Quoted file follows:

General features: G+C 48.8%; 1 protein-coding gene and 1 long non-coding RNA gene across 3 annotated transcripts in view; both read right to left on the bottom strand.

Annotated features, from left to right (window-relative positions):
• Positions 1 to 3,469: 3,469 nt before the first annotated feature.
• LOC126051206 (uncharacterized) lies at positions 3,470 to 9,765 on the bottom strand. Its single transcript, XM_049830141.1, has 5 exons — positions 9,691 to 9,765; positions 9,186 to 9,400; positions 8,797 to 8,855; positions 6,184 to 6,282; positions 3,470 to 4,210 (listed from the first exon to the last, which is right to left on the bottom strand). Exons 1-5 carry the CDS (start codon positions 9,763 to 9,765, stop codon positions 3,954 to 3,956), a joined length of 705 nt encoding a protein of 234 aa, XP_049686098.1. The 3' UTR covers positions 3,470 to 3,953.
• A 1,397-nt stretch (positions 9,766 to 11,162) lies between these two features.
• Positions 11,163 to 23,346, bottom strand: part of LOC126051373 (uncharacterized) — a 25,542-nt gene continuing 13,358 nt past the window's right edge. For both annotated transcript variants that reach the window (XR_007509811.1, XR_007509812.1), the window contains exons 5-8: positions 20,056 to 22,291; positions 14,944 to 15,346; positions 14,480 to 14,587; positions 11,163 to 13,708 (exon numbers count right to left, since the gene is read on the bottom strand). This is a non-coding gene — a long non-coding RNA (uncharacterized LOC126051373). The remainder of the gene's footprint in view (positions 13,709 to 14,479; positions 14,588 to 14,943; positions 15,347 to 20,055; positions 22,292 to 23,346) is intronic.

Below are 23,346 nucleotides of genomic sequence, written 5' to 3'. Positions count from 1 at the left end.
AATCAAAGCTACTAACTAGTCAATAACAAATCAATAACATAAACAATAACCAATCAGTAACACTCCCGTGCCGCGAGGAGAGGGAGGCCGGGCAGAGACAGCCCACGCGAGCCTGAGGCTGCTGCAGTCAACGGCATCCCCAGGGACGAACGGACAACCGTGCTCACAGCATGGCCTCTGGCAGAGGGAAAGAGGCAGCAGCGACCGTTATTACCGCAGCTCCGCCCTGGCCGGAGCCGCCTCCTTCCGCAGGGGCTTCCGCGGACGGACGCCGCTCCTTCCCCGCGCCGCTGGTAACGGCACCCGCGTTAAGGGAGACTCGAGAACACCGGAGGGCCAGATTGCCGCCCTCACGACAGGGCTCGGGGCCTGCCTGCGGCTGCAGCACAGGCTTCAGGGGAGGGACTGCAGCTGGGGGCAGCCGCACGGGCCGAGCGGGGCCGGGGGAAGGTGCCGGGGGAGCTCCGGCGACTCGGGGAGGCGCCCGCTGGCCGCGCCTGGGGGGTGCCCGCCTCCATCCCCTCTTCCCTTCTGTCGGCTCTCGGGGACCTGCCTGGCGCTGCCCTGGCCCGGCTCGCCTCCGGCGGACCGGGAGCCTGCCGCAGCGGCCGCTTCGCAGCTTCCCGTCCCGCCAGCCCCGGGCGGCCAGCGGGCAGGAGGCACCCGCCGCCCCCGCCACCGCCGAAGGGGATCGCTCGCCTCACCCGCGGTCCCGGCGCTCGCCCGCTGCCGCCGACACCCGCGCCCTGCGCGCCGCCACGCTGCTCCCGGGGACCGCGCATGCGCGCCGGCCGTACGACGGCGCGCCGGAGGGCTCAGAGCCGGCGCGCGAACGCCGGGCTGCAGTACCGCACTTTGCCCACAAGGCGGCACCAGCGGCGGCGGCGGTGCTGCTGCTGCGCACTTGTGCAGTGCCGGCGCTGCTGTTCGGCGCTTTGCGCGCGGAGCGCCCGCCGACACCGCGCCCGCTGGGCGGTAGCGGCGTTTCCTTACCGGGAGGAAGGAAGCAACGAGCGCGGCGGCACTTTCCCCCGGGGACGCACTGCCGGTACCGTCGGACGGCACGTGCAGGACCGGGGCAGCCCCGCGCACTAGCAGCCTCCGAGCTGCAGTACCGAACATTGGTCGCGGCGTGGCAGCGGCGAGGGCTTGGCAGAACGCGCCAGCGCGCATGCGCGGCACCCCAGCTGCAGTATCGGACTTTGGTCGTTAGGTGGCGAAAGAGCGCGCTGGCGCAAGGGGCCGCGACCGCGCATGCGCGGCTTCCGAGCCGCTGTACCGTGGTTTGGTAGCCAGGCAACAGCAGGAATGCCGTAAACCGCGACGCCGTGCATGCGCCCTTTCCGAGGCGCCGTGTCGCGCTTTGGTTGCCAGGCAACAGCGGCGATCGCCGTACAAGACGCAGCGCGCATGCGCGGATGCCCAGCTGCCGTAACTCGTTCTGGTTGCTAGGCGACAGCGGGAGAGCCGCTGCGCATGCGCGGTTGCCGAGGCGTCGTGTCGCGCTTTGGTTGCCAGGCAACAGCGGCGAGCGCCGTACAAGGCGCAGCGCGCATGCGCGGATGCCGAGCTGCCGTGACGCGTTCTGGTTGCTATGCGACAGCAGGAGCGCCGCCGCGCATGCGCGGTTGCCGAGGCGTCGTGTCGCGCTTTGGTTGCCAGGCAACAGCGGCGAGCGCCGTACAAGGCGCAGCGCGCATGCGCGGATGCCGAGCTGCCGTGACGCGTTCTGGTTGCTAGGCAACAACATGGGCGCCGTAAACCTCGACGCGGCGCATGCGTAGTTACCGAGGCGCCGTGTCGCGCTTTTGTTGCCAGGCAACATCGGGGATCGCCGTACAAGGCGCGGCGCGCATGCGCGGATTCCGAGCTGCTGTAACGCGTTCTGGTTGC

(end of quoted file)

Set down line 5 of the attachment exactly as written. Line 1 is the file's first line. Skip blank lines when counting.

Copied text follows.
• A 1,397-nt stretch (positions 9,766 to 11,162) lies between these two features.